The changing connotations of words isn’t a small issue

MANY HUMANS SAID

‘This is ridiculous’. As well as a plethora of other boorish things.

I don’t understand what this person is doing wrong here. The question is a valid one: if you are trying not to be a jerk inadvertently, does it matter if a word that sounds offensive has an etymology that isn’t?

In the real world, racists use nigg* words regularly to express and signal their racism, from otherwise made-up terms to ones like niggardly, chosen solely because of its resemblance to the slur.

Another person used the example of a swastika, where except in specific contexts, the symbol will be understood and identified with Nazism, whatever long provenance it has otherwise.

This is a complicated question without a clear answer, and worth being asked and discussed because of how it affects words beyond niggling. Many people ‘don’t give a fuck’ who they offend; sure, great. But the person in the image does care and is asking for feedback from people whose opinions and reasoning they do care about because they don’t want to cause someone to feel shitty over the sorts of things they don’t have to think or worry about.

HUMAN 1

Niggling is a valid non-insulting word.

Here’s a clue: read some books to broaden your vocabulary and perhaps you won’t be offended.

That’s revealing of some fairly profound ignorance on your part in itself. Communication has context and different effects depending on who the audience is, who’s doing it, and how.

If I were at a job interview for an American company primarily staffed by people of East Asian descent, and I said, ‘I think I’d fit in here like white on rice‘, it really doesn’t matter that the origin of the phrase and its typical usage are anodyne. In that context, it’s not the best choice of words and the other person could reasonably expect that I’d tried to make a race-based pun, even if in truth it’s just a common phrase I use that slipped out. That’s basically the definition of why puns work: they mean more than one thing at once.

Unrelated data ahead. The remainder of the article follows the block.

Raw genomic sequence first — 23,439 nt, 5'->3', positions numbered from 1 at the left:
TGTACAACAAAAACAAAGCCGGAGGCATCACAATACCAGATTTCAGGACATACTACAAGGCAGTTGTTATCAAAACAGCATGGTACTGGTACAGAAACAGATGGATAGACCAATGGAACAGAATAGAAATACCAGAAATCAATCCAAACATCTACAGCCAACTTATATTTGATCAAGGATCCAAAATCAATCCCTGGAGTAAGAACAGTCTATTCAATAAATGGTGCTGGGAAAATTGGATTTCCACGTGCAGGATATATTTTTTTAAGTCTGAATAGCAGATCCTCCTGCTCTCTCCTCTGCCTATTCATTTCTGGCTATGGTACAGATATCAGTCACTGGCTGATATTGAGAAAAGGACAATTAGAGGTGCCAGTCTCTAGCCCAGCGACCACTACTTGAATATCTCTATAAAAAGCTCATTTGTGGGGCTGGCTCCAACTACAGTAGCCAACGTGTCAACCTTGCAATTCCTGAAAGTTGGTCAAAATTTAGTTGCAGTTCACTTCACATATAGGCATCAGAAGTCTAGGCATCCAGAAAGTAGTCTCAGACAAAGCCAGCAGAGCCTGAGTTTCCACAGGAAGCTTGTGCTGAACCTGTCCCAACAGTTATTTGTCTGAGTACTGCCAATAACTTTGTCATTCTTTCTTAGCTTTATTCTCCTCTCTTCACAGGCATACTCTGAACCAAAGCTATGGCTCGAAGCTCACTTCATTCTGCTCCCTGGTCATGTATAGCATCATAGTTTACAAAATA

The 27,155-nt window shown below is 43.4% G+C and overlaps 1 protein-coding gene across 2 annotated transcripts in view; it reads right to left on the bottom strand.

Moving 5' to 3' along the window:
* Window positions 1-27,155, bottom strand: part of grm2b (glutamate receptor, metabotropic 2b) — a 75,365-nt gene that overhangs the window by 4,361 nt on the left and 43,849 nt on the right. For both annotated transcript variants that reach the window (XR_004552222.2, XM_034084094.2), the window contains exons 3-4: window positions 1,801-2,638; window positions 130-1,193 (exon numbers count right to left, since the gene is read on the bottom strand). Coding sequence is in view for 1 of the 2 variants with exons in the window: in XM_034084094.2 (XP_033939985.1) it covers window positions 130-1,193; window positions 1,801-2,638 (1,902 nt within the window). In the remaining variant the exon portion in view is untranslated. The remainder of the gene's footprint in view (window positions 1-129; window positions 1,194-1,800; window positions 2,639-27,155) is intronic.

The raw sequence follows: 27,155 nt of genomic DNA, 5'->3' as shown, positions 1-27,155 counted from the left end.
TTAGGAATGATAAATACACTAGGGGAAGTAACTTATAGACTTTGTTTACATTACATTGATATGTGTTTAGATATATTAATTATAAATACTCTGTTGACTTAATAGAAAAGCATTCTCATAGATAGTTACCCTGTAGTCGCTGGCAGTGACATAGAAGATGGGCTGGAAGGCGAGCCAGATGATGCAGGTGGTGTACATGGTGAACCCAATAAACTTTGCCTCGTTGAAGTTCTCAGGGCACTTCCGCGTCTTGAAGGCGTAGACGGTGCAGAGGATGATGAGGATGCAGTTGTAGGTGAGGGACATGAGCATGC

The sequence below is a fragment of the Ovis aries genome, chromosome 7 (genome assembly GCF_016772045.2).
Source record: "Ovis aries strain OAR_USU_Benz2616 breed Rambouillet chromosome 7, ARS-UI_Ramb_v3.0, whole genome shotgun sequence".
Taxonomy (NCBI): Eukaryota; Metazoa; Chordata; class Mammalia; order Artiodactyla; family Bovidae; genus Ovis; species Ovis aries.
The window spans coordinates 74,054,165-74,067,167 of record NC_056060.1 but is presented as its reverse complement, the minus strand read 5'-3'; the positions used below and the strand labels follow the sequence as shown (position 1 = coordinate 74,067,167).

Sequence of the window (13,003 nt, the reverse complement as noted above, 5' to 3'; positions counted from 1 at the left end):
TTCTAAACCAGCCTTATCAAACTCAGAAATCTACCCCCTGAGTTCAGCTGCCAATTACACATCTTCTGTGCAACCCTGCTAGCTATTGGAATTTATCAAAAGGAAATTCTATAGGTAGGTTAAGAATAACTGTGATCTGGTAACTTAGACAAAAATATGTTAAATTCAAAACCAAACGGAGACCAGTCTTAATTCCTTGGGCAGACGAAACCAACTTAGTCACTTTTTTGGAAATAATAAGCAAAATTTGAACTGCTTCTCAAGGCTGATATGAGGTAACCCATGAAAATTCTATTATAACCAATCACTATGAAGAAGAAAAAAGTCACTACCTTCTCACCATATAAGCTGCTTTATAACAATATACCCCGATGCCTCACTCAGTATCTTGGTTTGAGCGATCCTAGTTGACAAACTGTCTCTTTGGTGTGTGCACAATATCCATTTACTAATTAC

In a similar way, if a black person were to go to get a loan and everything seemed great about the application but then the lender says, ‘You know, I there’s just one niggling thing I needed to ask you about.’ Being college-educated, reading lots of books, and even being a professional etymologist has nothing to do with interpreting that as a coded, racist word choice, especially if the loan is then denied.

Some people who think they’re clever or edgy regularly work into their conversations niggling, snigger or niggardly. People who want to prove the point that being offended is your problem definitely do, as these comments have demonstrated.

So it’s reasonable and helpful to ask, ‘Hey, if I don’t want to come across like an asshole, does doing this make me sound like an asshole?’ That’s what the person in the original image was trying to determine.

If you’re dealing with the same people that speak the same language, it’s not my responsibility to make sure that someone is ignorant to their own native tongue.

You’re literally projecting your own racism here. I wouldn’t think twice about the word niggling being offensive, because I don’t use derivatives of the word nigger (whatever they might be) in common speech. So to me, it’s just another word that I use.

And essentially, what you’re doing is saying denotation is the only thing that should ever matter, and if some word or phrase has a negative connotation, that’s really only because people are ignorant.

Except, you know, that’s not the way language works or ever has. ‘Meaning’ is not a static thing, not over time and not even between settings.

Except there is no negative connotation. not even remotely. if you choose to be offended by something, that’s on you, not anyone else

What you’re saying is that the negative connotation is from people whose opinion you don’t value.

It doesn’t even have to be strictly rational, by the way. Moist is starting to have an unpleasant connotation to many people. You won’t find it listed in a dictionary yet, but this is a well-known phenomenon. And the way language works, they aren’t wrong to feel this way because meanings change with time.

There’s a really obvious, rational reason why some people might not like nigg* words. And if you don’t care, that’s on you, which is why some people might think you’re an asshole.

Of words that start with nigg*, the green one is exactly what you think it is.

https://books.google.com/ngrams/interactive_chart?content=niggard%2Cniggling%2Cnigger%2C+snigger&year_start=1800&year_end=2000&corpus=15&smoothing=3&share=&direct_url=t1%3B%2Cniggard%3B%2Cc0%3B.t1%3B%2Cniggling%3B%2Cc0%3B.t1%3B%2Cnigger%3B%2Cc0%3B.t1%3B%2Csnigger%3B%2Cc0

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